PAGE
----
Friday, 7 September 2007


The hand-in for this film was last monday, luckily I managed to finish, There is still more that I would like to do (there is always more that I would like to do).

the film can be viewed here

HD resolution (17mb)
Smaller resolution (9mb)

or here

Friday, 31 August 2007


I am in the later stages of production now and currently just waiting on the final sound design and then I can post it up on the internet.

I have however been showing the film in its current state to people to see what kind of reaction I get, so far it looks very good, I have not shown it to one person who has not laughed, and everybody seems to be laughing at the things I want them to. Interestingly though I have found that different people are laughing at different jokes, some people find the joke with the foot hilarious, whilst other people find the bit with the deer funny etc. This is exactly what I wanted, I have managed to create a film that appeals to different people for different reasons. I found that when I showed it to people who have dogs I get the strongest reaction - and on two occasions they claimed it was their own dog on screen, and that I must have been watching their dog and copying their movements.

One comment I received, however, was that perhaps the order of the last scenes was wrong - i.e a giant foot is far more entropic than a deer. However, the giant foot exists in our cultural memeplex, and therefore its entropic significance is undercut by our acceptance of it as an animation convention, the scene with the deer however provides the viewer with a conclusion that they are unlikely to have any cultural experience of, so a deer in a park being caught by a domesticated dog is quite high in entropy. The other reason for the order that I have chosen is to do with providing the audience with a conclusion that they can accept as final. Having the dog kill the deer is actually quite horrific. Having the deer come back to life after the credits ties up all the loose ends, my hope is that if the audience is pleased that the deer is alive then I have done my job - I will have managed to convince my audience to emote with the characters in my film.

Wednesday, 22 August 2007

rendering and organisation

So I have been animating for a while now, I have been rendering pretty much at the same time on another machine. For a while I was finding it hard to keep track of what was final and what was not. I have sorted it now with a list of all my predicted shots. On a larger project usually people name their shots AAA, AAB, AAC, AAD etc. This is because it is then easy to keep track of things, and add in extra shots (and they do not become out of order as can sometimes happen with numbered shots). However I have found this to be a problem with my project, this is because I have relatively few shots, If I had a story board then it almost certainly would have been necessary (I decided against this early on so that I could let my project breathe, allowing inspiration and creativity to be at the front of my thinking). So now I have a piece of scrap paper with the names that I have attributed to each shot. This allows me to know exactly what is happening within that shot. I then write down next to the shots whether I have modeled all the props, animated, rendered and composited that shot.

At present I am pretty close to having a working film, of the seventeen shots that I would like in my film, I have five that I have not begun animating yet (and they are not integral to the film) but all the other shots are either in late stages of production (compositing) or are ready for editing. I have found that most shots have been animated in two days, after my initial struggle with rendering I can now render and composite a shot in less than a day. I am now only being held back by the physical and mental strain of such a huge workload.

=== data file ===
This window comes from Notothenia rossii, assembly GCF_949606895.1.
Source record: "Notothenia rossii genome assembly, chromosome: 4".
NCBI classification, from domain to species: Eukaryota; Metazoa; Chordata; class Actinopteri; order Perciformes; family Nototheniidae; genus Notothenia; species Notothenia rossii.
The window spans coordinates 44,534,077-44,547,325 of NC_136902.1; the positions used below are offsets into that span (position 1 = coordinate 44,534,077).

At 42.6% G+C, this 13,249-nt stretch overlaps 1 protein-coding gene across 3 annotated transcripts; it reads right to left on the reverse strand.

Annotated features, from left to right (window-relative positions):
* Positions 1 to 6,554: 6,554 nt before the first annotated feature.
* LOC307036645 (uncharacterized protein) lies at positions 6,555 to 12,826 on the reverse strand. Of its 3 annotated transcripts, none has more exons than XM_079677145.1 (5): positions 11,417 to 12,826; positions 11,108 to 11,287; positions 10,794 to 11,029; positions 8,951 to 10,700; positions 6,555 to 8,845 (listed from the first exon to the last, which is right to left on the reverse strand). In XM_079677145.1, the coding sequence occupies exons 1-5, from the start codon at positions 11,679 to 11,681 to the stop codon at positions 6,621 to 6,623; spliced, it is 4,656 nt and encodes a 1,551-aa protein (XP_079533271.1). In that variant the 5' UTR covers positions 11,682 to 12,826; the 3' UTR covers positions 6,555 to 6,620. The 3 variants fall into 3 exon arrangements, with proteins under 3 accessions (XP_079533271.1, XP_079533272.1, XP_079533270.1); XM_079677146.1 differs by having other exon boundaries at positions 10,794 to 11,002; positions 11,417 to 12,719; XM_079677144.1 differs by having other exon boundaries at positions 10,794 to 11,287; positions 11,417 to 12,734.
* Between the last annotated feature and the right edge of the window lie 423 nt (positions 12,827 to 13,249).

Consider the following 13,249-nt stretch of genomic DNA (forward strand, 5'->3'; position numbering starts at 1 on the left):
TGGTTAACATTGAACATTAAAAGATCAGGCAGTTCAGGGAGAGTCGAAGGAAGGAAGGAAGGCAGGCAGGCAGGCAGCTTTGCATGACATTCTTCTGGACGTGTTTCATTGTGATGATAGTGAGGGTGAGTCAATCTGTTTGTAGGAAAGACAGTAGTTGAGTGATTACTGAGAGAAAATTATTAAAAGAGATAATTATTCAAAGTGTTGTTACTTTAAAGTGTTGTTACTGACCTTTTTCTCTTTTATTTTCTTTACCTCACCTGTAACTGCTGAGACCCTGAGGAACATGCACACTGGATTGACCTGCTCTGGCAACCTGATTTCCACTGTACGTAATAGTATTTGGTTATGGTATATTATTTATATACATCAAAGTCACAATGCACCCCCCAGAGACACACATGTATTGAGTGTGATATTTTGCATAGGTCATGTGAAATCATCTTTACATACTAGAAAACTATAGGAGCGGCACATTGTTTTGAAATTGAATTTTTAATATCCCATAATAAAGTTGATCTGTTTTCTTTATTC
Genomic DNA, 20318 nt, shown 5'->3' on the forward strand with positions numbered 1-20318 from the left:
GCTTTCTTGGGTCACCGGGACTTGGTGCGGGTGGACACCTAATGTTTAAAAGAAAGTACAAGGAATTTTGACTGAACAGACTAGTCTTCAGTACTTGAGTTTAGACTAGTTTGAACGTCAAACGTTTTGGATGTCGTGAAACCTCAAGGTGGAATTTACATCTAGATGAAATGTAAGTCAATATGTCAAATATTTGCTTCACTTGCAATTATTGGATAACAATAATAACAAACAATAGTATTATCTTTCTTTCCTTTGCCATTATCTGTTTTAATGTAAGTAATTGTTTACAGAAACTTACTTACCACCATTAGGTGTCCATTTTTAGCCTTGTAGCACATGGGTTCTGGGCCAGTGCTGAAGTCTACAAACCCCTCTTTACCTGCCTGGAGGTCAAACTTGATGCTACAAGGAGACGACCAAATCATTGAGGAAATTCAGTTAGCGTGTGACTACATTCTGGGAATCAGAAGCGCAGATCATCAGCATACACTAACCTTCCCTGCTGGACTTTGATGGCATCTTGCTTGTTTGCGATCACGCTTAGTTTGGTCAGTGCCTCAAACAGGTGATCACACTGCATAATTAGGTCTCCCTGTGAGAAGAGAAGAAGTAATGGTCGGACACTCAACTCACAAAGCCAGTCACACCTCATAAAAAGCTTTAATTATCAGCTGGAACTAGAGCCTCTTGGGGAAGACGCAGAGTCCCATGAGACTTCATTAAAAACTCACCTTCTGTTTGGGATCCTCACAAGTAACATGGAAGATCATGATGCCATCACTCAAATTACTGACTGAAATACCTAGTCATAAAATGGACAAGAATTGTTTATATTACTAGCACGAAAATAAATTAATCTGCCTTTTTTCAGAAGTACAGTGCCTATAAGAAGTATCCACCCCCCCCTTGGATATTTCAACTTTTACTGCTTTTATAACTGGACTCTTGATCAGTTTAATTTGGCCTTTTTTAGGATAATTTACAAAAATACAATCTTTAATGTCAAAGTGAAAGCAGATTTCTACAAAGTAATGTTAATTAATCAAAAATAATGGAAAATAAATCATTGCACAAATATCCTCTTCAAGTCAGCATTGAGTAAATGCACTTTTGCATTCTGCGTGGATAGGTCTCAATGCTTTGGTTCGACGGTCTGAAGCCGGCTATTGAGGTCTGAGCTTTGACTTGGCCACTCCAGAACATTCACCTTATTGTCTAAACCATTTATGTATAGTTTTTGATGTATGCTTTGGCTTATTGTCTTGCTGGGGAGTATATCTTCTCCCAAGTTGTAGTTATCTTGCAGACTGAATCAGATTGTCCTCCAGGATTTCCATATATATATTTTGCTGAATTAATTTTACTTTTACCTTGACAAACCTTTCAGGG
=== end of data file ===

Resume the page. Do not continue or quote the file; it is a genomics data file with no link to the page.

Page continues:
Monday, 20 August 2007

Some models

For the last few days I have taken a short break from animation and rendering to create some of the other things in my film. Some of them might not make much sense but they are all either cultural references or related to stories that people have told me that I thought were funny.

This is an anvil, obviously.

This is a deer, there would not really be a deer in a park like mine, so the shot that the deer is in will be quite entropic. It came from the story that first inspired me to make this film - A family was out walking their dog on Christmas day and the dog ran off on its own. A little later they found the dog hanging from a deers neck. I found the situation fascinating, the dog walkers would feel shame and embarrassment, the dog would be confused having thought it had just caught everybody dinner.

This is a cultural reference to the Monty Python foot. I have made it a little more grotesque with hair, and made it fit into my world in its design. It represents the ludicrous, weird end of my scale, without alienating my audience completely (as many people will have seen this joke before).

This squirrel is going to be part of my background. It will provide a temporary distraction for the dog. If I have time I will have him pop every now and again in the background to prevent my background becoming too static.

I have made more, but I think these images paint a picture of the kind of things I have been making the last few days, I will have a working animatic soon with music and a few of my jokes.

Thursday, 9 August 2007

arial view of my park.

I have been working on the intro to my film recently. I decided that my film needed something to set the scene before the man and dog walk on screen. So this is my homage to the Simpsons and Family Guy, and the way they use shots like this to bracket each scene. The clouds in the foreground will slowly move out of the way, to give a sense of space.

Thursday, 2 August 2007

I have begun animating.

This is just my initial pass at the first few scenes. There are already a few things that I have changed (such as the camera angle of the second shot, it was too close in and the roll of the camera was too much) and if I get time I will be going back and changing things. I am still not happy with the man's walk cycle at the beginning, but it is satisfactory for now, I really have to get cracking with the rest and start rendering!!!

Monday, 23 July 2007

Rig Documentation